if ($ProvisionedPackage -ne $null)


Write-Host "Removing Appx Provisioned Package: $App"

remove-AppxProvisionedPackage -online -packagename $ProvisionedPackage.PackageName




Write-Host "Unable to find provisioned package: $App"



# Stop logging



Disable Microsoft Consumer Experiences (Additional Apps Auto Installed ) Updated 11/30 – More Info:

Registry File: DisableMSConsumerExperiences.reg

Windows Registry Editor Version 5.00






This folder contains Pinned Site Shortcuts to frequently used Websites, or ones I want them to know about.
The Application Catalog, Google (Named Internet Explorer)
I named it Internet Explorer, to use it as an Icon in the Start Menu for IE (As IE is not able to be Pinned in Windows 10)
more info in the next Section.

In the Sample Files, I've changed the Application Catalog to point to MS.  Just Replace it with a Pinned Site Shortcut to your Application Catalog.

I just copy these .website files into the Start Menu.
xcopy StartMenuShortcuts\* "%SystemDrive%\ProgramData\Microsoft\Windows\Start Menu\Programs" /Q /Y /I



StartScreenTiles (Create Custom Start Menu)

Info taken from:

On your reference Machine, configure the Start Menu how you would like it to be (Note, Internet Explorer 11 will not Stay Pinned to your Start Menu, I've created a Workaround by using an IE pinned Shortcut file called Internet that I copy into the Program Menu during OSD) (Last Section)

Once you've created your Start Menu how you like:

Elevated Powershell
Export-StartLayout -Path "c:\CMSource\StartMenuLayout.bin" (Then Copy that .bin file to your Package)

In my folder structure, I have a couple of different versions, my main one is v2, but if I have to make changes for new applications, I'll add v3.  It's nice to have version controls. (v1 had office 2013 instead of office 2016, so If I deploy a machine with Office 2013, I can use a variable to use v1 startmenu with Office 2013 shortcuts instead)

During OSD, just use a Powershell command to import the Start Menu: powershell.exe Import-StartLayout -LayoutPath StartScreenTiles\v2\StartMenuLayout.bin -MountPath C:\



UserPictures (This will replace the default user.png file with whatever corporate one you want)
Note, this requires GPO to be set:

Computer Configuration > Administrative Templates > Control Panel > User Accounts.

Double-click Apply the default user logon picture to all users, and enable this setting. Click OK/Apply and Exit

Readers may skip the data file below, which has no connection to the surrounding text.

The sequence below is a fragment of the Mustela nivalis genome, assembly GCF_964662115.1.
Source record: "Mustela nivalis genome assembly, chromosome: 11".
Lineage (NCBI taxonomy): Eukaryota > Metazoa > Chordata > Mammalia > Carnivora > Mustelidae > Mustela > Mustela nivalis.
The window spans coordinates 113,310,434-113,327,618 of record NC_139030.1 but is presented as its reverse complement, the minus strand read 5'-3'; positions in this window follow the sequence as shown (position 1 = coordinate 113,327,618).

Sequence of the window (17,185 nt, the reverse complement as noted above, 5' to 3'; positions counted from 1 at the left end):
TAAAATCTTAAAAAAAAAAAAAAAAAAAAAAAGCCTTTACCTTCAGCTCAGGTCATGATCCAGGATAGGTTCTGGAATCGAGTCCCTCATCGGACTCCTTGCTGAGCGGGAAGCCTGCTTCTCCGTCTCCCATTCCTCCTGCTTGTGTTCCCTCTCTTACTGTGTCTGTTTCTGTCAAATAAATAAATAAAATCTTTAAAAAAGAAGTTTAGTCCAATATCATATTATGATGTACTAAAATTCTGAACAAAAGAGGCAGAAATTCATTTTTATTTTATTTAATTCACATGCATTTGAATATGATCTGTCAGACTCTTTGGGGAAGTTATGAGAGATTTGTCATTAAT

Or, set a registry Key:


In the right panel, right click and select New > DWORD (32-bit) Value. Give it name UseDefaultTile.

Click on Modify. Enter Value data as 1 for this DWORD (32-bit) and hit OK. A new registry enter will be added.


This I did because of Branding, our Communication Department provided me with the .png logo files, which I then had to modify to look good in Windows 10 "Profile CIRCLE" they use.  Because it's a CIRCLE, it would cut off the edges, so I used Paint.NET to increase the Canvas Size so when Windows trims the edges to fit the CIRCLE window, it doesn't cut off any of the logo.

Once it enlarges the Canvas, you'll have to Delete the "White Space"


Once you have your Company Logos Created, you can then use a simple copy command.
xcopy UserPictures\* "%SystemDrive%\ProgramData\Microsoft\User Account Pictures" /Q /Y /I


Windows 10 Explorer Tweaks (Cleans up Explorer, sets the "Launch To")
Idea adapted from here:

This will clean up Explorer, goes straight to this, instead of using the Quick Access view.

I then use a separate Step in the TS to import Each Key:


RegFiles: (You can download them from the Site too:
Windows Registry Editor Version 5.00


Windows Registry Editor Version 5.00

; Created by: Shawn Brink
; Tutorial:


Windows Registry Editor Version 5.00

; Created by: Shawn Brink
; Tutorial:


Windows Registry Editor Version 5.00

; Created by: Shawn Brink
; Tutorial:




I hope you find this useful, if you have any comments, improvements, give me a shout out on Twitter @gwblok
Download the OSDWindows10Scripts Folder here:


New blog thanks to peer pressure

Just finished up a great MMS #mmsmoa conference today.  I was challenged to blog several solutions for Windows deployments, among other useful things I've come up with over the past few years.  So at their request, I've resurrected my old domain name and will now use it to blog about technology.

I've created this instance of WordPress and blog post from my phone, so I'm going to keep this short.

Look for several posts to come soon about Windows 10 deployments, among other OSD centered content.

Thanks to all the MVPs that made it to MN for MMS.